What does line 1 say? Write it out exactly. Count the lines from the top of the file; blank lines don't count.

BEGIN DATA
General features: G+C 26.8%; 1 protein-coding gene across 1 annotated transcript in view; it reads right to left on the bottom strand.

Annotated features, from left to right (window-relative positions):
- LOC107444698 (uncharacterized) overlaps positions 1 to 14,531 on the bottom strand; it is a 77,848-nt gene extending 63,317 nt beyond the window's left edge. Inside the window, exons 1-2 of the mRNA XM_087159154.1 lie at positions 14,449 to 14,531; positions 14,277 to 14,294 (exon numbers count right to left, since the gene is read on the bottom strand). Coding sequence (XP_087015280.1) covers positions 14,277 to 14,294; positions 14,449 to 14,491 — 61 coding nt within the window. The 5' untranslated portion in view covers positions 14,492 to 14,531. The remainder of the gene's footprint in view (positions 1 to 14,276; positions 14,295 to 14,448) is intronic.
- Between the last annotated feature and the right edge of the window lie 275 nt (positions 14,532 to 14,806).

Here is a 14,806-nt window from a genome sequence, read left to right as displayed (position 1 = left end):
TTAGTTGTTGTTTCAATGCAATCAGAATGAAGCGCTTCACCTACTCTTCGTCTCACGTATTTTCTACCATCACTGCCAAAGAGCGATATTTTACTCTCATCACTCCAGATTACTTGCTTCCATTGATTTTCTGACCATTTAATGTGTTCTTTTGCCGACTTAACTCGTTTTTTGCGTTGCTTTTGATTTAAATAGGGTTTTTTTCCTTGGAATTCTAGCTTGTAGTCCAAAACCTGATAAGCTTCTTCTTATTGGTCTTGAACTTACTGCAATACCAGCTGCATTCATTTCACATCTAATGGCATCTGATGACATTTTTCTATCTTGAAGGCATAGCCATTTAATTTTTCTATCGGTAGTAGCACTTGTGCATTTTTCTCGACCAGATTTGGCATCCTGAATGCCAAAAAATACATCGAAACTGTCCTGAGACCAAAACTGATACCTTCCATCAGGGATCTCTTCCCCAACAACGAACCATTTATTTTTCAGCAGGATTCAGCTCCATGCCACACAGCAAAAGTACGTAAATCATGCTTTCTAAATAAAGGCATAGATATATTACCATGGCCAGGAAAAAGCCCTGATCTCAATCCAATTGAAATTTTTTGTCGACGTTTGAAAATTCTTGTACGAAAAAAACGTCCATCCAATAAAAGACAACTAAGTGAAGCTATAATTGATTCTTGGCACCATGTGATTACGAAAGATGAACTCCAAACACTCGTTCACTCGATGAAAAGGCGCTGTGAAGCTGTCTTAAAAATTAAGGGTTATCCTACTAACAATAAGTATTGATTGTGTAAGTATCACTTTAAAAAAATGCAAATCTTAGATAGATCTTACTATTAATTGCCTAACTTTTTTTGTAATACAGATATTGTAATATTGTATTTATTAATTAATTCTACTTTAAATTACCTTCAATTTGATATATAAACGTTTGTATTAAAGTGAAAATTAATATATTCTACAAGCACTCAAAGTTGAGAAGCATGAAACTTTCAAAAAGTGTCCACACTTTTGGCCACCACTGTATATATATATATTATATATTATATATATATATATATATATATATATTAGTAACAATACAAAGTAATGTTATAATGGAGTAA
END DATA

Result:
General features: G+C 26.8%; 1 protein-coding gene across 1 annotated transcript in view; it reads right to left on the bottom strand.